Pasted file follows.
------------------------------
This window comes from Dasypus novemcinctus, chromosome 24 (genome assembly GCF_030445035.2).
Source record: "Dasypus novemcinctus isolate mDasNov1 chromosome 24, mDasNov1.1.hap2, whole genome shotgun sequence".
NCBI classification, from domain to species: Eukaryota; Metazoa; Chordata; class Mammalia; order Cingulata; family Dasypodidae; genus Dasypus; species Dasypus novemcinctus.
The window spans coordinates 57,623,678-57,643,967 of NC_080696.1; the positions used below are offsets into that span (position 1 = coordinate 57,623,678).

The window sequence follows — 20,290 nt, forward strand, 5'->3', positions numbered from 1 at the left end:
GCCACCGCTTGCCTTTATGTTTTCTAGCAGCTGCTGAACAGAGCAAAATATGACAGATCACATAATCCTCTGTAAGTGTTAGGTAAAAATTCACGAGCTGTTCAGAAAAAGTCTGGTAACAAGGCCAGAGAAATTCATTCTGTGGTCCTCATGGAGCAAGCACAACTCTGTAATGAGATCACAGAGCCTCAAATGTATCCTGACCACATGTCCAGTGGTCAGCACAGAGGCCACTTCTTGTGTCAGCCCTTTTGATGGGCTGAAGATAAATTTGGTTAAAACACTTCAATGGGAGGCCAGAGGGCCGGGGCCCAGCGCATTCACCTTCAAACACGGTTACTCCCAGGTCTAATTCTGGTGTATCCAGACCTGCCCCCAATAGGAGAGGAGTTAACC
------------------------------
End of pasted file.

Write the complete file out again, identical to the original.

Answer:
This window comes from Dasypus novemcinctus, chromosome 24 (genome assembly GCF_030445035.2).
Source record: "Dasypus novemcinctus isolate mDasNov1 chromosome 24, mDasNov1.1.hap2, whole genome shotgun sequence".
NCBI classification, from domain to species: Eukaryota; Metazoa; Chordata; class Mammalia; order Cingulata; family Dasypodidae; genus Dasypus; species Dasypus novemcinctus.
The window spans coordinates 57,623,678-57,643,967 of NC_080696.1; the positions used below are offsets into that span (position 1 = coordinate 57,623,678).

The window sequence follows — 20,290 nt, forward strand, 5'->3', positions numbered from 1 at the left end:
GCCACCGCTTGCCTTTATGTTTTCTAGCAGCTGCTGAACAGAGCAAAATATGACAGATCACATAATCCTCTGTAAGTGTTAGGTAAAAATTCACGAGCTGTTCAGAAAAAGTCTGGTAACAAGGCCAGAGAAATTCATTCTGTGGTCCTCATGGAGCAAGCACAACTCTGTAATGAGATCACAGAGCCTCAAATGTATCCTGACCACATGTCCAGTGGTCAGCACAGAGGCCACTTCTTGTGTCAGCCCTTTTGATGGGCTGAAGATAAATTTGGTTAAAACACTTCAATGGGAGGCCAGAGGGCCGGGGCCCAGCGCATTCACCTTCAAACACGGTTACTCCCAGGTCTAATTCTGGTGTATCCAGACCTGCCCCCAATAGGAGAGGAGTTAACC